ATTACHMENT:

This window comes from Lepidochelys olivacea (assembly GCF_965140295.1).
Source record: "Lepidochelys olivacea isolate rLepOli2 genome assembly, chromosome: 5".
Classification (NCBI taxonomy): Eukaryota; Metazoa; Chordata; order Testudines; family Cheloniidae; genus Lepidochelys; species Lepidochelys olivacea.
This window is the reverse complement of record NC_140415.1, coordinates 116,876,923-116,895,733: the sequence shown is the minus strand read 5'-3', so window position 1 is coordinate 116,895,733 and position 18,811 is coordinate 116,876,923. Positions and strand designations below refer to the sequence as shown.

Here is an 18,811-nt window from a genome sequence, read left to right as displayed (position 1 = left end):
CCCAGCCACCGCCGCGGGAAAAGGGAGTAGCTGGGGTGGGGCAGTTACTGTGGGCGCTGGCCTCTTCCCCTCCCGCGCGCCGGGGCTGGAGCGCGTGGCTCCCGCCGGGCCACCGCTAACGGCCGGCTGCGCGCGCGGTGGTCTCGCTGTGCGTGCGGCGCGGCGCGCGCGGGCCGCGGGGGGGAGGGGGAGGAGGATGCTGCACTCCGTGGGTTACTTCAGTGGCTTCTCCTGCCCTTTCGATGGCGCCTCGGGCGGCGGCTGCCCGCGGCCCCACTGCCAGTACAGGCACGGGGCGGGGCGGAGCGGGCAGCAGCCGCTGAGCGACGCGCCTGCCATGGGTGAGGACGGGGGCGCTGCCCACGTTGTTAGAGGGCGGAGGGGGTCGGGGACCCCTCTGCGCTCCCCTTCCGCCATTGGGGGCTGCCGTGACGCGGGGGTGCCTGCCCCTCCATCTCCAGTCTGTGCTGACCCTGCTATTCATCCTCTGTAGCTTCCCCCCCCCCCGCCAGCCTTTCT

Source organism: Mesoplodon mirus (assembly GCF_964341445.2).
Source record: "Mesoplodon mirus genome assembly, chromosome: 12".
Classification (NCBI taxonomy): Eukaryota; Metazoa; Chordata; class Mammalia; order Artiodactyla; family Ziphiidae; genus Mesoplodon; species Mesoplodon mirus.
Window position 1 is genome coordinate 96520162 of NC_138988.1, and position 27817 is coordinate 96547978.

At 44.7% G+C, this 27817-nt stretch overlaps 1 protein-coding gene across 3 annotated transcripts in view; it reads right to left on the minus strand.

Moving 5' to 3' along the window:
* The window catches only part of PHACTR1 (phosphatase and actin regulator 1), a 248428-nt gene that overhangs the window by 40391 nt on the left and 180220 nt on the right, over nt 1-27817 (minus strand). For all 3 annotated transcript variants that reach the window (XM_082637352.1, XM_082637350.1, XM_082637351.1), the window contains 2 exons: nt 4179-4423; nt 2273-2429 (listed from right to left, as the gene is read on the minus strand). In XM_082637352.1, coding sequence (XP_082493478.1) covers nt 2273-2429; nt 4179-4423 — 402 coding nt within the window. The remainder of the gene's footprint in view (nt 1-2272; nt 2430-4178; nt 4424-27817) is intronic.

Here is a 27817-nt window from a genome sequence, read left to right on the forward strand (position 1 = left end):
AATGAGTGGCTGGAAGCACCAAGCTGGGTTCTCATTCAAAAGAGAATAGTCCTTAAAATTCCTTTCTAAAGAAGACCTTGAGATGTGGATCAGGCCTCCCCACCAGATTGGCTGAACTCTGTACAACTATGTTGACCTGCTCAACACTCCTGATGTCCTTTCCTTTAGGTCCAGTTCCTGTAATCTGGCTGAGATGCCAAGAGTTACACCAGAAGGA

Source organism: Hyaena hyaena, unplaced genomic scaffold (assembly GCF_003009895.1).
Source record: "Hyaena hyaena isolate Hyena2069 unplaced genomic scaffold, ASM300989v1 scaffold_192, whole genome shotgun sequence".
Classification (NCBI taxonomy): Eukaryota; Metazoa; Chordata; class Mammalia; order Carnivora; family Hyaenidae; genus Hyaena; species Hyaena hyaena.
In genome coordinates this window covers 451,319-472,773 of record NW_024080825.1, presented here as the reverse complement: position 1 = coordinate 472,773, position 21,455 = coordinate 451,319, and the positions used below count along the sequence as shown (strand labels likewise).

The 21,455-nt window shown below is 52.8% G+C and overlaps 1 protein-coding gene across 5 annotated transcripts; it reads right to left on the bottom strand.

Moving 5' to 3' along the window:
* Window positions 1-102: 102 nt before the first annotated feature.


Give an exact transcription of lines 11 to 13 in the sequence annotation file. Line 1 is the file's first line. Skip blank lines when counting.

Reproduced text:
At 44.7% G+C, this 27817-nt stretch overlaps 1 protein-coding gene across 3 annotated transcripts in view; it reads right to left on the minus strand.

Moving 5' to 3' along the window:
* The window catches only part of PHACTR1 (phosphatase and actin regulator 1), a 248428-nt gene that overhangs the window by 40391 nt on the left and 180220 nt on the right, over nt 1-27817 (minus strand). For all 3 annotated transcript variants that reach the window (XM_082637352.1, XM_082637350.1, XM_082637351.1), the window contains 2 exons: nt 4179-4423; nt 2273-2429 (listed from right to left, as the gene is read on the minus strand). In XM_082637352.1, coding sequence (XP_082493478.1) covers nt 2273-2429; nt 4179-4423 — 402 coding nt within the window. The remainder of the gene's footprint in view (nt 1-2272; nt 2430-4178; nt 4424-27817) is intronic.